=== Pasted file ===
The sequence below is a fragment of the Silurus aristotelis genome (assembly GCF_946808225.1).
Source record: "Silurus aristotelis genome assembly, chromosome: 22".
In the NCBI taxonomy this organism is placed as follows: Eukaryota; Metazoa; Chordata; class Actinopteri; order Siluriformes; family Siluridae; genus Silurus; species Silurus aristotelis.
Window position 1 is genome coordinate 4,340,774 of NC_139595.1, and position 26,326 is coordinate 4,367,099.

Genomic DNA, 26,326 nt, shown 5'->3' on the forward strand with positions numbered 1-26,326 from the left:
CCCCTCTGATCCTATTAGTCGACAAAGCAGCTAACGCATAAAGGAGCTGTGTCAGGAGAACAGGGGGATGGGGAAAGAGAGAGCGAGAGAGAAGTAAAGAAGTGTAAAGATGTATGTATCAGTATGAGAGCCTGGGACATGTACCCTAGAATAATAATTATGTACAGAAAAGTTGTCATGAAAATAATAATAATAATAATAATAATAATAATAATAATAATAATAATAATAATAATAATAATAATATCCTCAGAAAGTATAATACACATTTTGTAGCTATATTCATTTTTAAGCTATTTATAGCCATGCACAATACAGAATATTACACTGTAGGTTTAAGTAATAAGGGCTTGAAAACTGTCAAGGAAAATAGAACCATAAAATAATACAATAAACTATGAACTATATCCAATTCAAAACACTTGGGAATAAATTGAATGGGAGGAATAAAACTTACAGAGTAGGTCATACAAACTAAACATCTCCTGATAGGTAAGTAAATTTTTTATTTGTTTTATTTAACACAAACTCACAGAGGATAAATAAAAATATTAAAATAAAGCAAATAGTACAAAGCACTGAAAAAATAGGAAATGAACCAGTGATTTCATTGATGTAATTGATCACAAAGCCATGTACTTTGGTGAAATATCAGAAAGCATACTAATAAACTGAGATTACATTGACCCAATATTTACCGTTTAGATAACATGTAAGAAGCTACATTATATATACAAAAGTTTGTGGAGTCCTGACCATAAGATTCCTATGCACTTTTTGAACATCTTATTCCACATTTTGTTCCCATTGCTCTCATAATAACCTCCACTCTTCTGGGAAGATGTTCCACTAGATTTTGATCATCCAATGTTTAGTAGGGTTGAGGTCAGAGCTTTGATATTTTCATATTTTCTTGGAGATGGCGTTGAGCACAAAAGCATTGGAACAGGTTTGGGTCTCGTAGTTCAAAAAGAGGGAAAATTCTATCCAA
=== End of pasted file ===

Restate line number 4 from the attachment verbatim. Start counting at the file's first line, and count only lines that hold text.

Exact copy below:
Window position 1 is genome coordinate 4,340,774 of NC_139595.1, and position 26,326 is coordinate 4,367,099.